04:32 GMT18 January 2021
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    The coup in Bolivia that ousted former President Evo Morales may be an attempt by the US to control Bolivia’s lithium resources and split the country in two, Chuck Kaufman, the national co-Coordinator of the Alliance for Global Justice (AFGJ) told Radio Sputnik’s Loud & Clear.

    Amid a US-backed coup by right-wing opposition leaders, Morales was forced to resign Sunday and has since been replaced by Bolivia’s Second Vice Speaker of the Senate Jeanine Añez, who assumed the title of interim president on Tuesday. US President Donald Trump has called the development a "significant moment for democracy in the Western Hemisphere.” 

    According to Kaufman, the so-called progressive US corporate media’s attempts to discuss whether or not Morales’ ousting is a coup are “ridiculous.”

    “That is a totally ridiculous debate. It’s a very important debate for the supporters of US policy, because if the coup were to be declared a military coup, that would require the cutoff of aid and unseeding of Bolivia from various international bodies. So, for anybody who claims to be progressive to be siding with the imperialists and questioning whether this is a coup, just shows that they’re not progressive,” Kaufman told hosts John Kirikakou and Brian Becker on Wednesday, adding that right-wing opposition protesters are inflicting violence on Bolivian officials.

    “Well, the violence has already begun,” Kaufman said. “The violence began by the right-wing coup-mongers - there were terrible images like that one mayor [of the town of Vinto] who was dragged out of her office. Her head was shaved. She was doused with red paint and beaten. I mean, those are the same tactics that the opposition in Nicaragua was using in the spring of 2018. It’s the same tactics that the opposition in Venezuela, with less success, has tried to do. People are going to die.”

    “Evo Morales - we can admire him for attempting to cut down on the violence by removing himself from the situation, but that’s not going to stop the right wing, because their objective is to take total power and wipe out indigenous-led government,” Kaufman explained.

    Over the past few years, Bolivia, which is extremely rich in lithium, has tried to use its natural resources to bring wealth back to its own people.

    Morales’ Vice President Álvaro García Linera, who also resigned Sunday, previously referred to lithium as the “fuel that will feed the world,” Common Dreams reported.

    Bolivia has 43% of the proven reserves of lithium in the world, and in June, Evo Morales announced that the country of Bolivia was going to industrialize its lithium production instead of exporting the raw material for foreign corporations to profit from. They were going to process and make batteries themselves, so the timing of this is indicative of the desire for resource control by the US and transnational corporations,” Kaufman explained.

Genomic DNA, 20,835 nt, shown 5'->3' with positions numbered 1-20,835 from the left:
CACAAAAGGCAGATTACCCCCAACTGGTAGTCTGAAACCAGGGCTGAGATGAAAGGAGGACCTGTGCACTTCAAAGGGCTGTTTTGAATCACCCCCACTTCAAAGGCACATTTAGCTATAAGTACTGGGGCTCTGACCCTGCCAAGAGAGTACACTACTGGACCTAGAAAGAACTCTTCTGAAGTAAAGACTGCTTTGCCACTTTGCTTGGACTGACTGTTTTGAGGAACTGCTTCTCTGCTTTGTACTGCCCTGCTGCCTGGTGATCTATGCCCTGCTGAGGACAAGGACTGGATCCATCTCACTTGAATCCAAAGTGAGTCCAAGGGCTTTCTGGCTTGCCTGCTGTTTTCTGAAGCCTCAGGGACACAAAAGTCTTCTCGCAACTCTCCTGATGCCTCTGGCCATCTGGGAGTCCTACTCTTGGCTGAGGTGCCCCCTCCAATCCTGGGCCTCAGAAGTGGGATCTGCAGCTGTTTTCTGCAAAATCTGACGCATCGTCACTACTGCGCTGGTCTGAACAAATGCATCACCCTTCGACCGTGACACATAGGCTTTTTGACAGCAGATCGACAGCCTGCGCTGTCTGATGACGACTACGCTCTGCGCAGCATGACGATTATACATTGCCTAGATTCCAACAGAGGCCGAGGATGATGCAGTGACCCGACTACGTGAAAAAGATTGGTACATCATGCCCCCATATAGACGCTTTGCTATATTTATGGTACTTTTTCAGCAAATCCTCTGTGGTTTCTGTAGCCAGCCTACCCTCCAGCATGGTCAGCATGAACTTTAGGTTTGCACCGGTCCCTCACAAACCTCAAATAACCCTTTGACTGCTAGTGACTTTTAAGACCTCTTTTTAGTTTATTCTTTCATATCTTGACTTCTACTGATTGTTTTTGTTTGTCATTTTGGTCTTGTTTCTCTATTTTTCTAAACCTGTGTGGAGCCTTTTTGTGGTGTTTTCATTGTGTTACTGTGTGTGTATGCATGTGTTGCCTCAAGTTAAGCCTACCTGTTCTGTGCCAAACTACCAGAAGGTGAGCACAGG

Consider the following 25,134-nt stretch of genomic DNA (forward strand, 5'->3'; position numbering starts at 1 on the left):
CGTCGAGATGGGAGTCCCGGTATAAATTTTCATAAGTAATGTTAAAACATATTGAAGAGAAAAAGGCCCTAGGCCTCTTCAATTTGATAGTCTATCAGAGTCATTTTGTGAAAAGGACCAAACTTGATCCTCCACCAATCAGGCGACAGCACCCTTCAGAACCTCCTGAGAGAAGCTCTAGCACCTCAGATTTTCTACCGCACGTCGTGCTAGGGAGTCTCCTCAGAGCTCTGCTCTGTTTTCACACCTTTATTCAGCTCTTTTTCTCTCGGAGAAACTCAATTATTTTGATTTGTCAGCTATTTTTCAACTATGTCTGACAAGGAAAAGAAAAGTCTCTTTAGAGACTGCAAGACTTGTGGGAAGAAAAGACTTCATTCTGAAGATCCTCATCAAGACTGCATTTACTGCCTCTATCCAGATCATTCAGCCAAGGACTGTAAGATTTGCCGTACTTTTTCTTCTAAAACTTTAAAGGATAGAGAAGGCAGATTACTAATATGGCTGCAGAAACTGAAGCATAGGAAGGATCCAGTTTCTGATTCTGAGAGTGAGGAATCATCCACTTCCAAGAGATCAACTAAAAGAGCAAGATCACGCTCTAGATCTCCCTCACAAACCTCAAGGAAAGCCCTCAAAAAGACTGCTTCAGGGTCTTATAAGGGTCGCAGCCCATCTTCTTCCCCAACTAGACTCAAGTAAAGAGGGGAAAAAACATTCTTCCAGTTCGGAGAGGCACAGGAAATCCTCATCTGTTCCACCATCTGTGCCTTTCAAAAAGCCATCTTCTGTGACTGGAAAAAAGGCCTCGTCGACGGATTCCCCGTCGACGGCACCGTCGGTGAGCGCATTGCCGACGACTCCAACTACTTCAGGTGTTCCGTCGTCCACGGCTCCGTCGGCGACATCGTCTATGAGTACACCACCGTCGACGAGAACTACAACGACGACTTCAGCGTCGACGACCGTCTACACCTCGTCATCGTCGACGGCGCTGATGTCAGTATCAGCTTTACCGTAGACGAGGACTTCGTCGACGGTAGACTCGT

“One scenario that I fear is that the country will be partitioned - which the ultra-right in Bolivia tried one time before - to separate the lowlands from the highlands, where Evo Morales’ support is and indigenous people are. But it’s in the lowlands that the lithium and the natural gas are located. So their goal may well be to separate the country into two,” he noted.

    He added that when Morales came to power in 2006, “foreign oil companies and natural gas companies paid 20% of the revenue for license, and Morales turned that around so that Bolivia got 80% and the foreign oil companies got 20%. They've never forgiven him for that.”

    Under Morales’ leadership, the country’s GDP increased by 400%, Becker pointed out.

    “It was the poorest country in South America, and now it has the fastest-growing economy up until Sunday,” Kaufman agreed.

    Morales on Wednesday held his first press conference since being forced to flee Bolivia and finding refuge in Mexico, hinting that he might return into the presidential race during the next election, which is expected to take place by January 22. During the press conference, Morales also urged all Bolivians to stop the acts of violence in the country.

    Due to the lack of news coverage on what is happening on the ground in Bolivia, Kaufman’s AFGJ has set up a webpage where people can access current information.

    “What AFGJ is doing about the coup is getting information out as we’re able to … including setting up a rolling news wire on our news page at afgj.org to get information that the corporate media is not providing, and it's coming directly from those on the ground in Bolivia,” Kaufman told Sputnik.


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    Evo Morales, coup, Bolivia, United States
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